Tag Archives: mortgage

Here Comes the Cavalry…But to Whose Rescue?

Right now, I would like a lot of people to lose their homes.

OK, that’s perhaps overstating the case a bit. Allow me to explain.

You have surely by now heard about the housing crisis in the US. The one where home values are dropping and people who bought homes they couldn’t afford are being foreclosed on, and the banks who hold the mortgage paper are getting killed. (As I’ve said before; your bank doesn’t want your house; they want your money.) The Federal government is frantically slathering money all over the problem as politicians scramble to be seen saving the homes (and mortgages) of millions of registered voters.

The trouble is, that’s how this mess started. What with lots of loan money out there looking for borrowers, and lots of Federal guarantees on the loans, there was more and more money chasing houses and in certain markets the home prices became grossly inflated. The houses were soon priced out of the reach of most people, including the people who had actually bought them. As will happen in a free market, with no buyers the prices fell. With houses now worth less than the mortgage, many home owners are stuck in a terrible financial crunch.

Now the Fed is spending hundreds of billions of dollars — our dollars — to try and prop up those unreasonably high home prices, so the banks and homeowners won’t be hurt so badly.

Personally, I think it’s a damn bad use of my tax dollars. I don’t much care if those homes are ‘saved.’ I want home prices to drop precipitously. You heard me; I would love to see home prices in those overheated markets drop by 50-75%. (Any realtors or bankers reading this just fainted.) Yes, that would be ugly. Many families would suffer great financial hardship, and many banks would lose piles of money. But let’s be honest here. Their greed and stupidity got us into this mess. Do we want to spend hundreds of billions of dollars rescuing them?

In other words, should the rest of the country pick up the tab for them, so they don’t have to suffer the consequences of their bad decisions?

No. Let the people lose their houses, let the banks crumble. It will all sort itself out, fairly quickly. People who bought houses they couldn’t pay for will lose them, but home prices will fall back to a level at which people can actually afford to buy them. People who bought within their means will be unharmed. Lenders who engaged in shoddy practices will go out of business. Banks who behaved more sensibly will survive.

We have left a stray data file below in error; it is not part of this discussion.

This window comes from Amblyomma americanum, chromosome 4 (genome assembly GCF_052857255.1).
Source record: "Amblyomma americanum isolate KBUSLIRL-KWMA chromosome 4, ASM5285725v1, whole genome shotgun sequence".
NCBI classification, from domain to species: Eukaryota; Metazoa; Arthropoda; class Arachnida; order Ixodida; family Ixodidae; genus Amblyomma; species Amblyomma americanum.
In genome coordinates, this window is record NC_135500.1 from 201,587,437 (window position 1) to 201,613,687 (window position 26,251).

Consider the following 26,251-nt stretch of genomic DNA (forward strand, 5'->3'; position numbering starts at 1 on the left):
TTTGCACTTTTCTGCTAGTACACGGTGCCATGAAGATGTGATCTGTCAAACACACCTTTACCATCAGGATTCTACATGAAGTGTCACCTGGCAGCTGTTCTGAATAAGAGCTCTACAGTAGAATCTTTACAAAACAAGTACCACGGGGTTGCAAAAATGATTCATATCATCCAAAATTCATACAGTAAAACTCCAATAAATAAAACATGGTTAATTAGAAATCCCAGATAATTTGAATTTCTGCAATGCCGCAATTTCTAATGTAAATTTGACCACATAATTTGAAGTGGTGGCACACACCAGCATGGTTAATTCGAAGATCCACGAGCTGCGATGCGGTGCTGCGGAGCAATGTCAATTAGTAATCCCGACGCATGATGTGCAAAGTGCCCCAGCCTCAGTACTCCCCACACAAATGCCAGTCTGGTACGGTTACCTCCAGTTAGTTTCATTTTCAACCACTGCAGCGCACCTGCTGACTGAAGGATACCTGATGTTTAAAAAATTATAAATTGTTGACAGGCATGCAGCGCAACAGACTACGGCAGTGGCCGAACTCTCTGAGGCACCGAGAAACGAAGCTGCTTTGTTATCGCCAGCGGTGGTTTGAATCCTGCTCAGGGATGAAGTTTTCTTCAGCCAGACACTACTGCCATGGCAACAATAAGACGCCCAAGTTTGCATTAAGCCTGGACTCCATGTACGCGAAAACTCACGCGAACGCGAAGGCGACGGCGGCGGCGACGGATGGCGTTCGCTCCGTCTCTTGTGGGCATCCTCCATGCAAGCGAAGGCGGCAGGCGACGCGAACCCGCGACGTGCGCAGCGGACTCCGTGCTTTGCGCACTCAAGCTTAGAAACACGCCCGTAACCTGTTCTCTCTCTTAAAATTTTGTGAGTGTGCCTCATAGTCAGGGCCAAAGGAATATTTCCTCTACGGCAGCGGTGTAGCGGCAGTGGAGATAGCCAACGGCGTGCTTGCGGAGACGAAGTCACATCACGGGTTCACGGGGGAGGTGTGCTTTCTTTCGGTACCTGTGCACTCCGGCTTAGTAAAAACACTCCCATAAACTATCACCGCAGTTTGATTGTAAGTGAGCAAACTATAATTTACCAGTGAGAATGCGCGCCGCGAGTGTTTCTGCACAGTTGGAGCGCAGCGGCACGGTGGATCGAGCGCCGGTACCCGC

Let the prices fall and the economy will rebound fairly quickly. Keep the prices artificially high, and the economy will limp along for years. It’s like being very sick for a day or two, but then it passes and you feel better, versus just feeling kind of sick for weeks or months. You’re better off taking the hit and moving on.

That won’t happen here, of course. There’s an angle that I haven’t mentioned yet. As far as I know, it has hardly been mentioned at all. There’s a third party panicking at the sight of falling home values, besides the home owners and bankers.

The city and county tax offices. Most local governments get a majority of their revenue from property taxes. With values dropping, the tax base is eroding out from under these local governments. They got used to fat budgets when grossly inflated home values sent tax dollars pouring their way. (And that huge tax burden doubtless has a lot to do with why many people are walking away from their houses.) Now they have to cut back, and governments hate cutting back. They don’t like trimming a budget. If home prices continue to fall it’s going to put increased tax pressure on the remaining home owners to take up the slack in the tax rolls, and local services are going to decline, both of which are going to contribute to causing more people to walk away from their houses. Further diminishing the tax base.

Local governments desperately want to keep their inflated property taxes. I suspect, but cannot prove, that that has more to do with the Federal bailout of home owners than any desire to save people’s homes.

Governments don’t really care about people, you see. They do, however, care a great deal about their budgets.

Trickle Up

Have We Bought Enough Yet?

“Obama could have, instead of giving money to these large mortgage holders, said ‘We will pay off all mortgages up to $300,000.’ It would have cost far, far less than what they gave the banks.”

This is an excellent idea. The only thing wrong with it is that in this country we consider it morally wrong to give money to people who aren’t already rich. Only the rich and corporations are morally worthy of government largesse.

As far as the government is concerned, us commoners can fuck off; they’ll bail out Wall Street, but we don’t give them enough campaign contributions to be worth the investment.

Also, it would go against the interests of the very rich to question the benefits (to the very rich) of ‘trickle down’ economics. (For those not familiar with the term, it is a Reagan-era idea that if we give all our money to rich people, they’ll give a little of it back to everyone else. It remains very popular, with rich people, despite the resounding proof over the decades that that whole ‘give a little of it back’ part never happens.)

The way out of an economic downturn is to put money in the hands of people who will actually spend it; the common folks. Trickle UP. We’ve known that for generations. (it’s how we got out of the Great Depression; Social Security money and wartime mobilization jobs.) But what we actually do is give money to rich people and corporations. The only people that benefits is the rich and their corporations. So why do we do it?

Why do our legislators only do things that benefit the people who give them massive amounts of cash every year? Hmm. I’m stumped.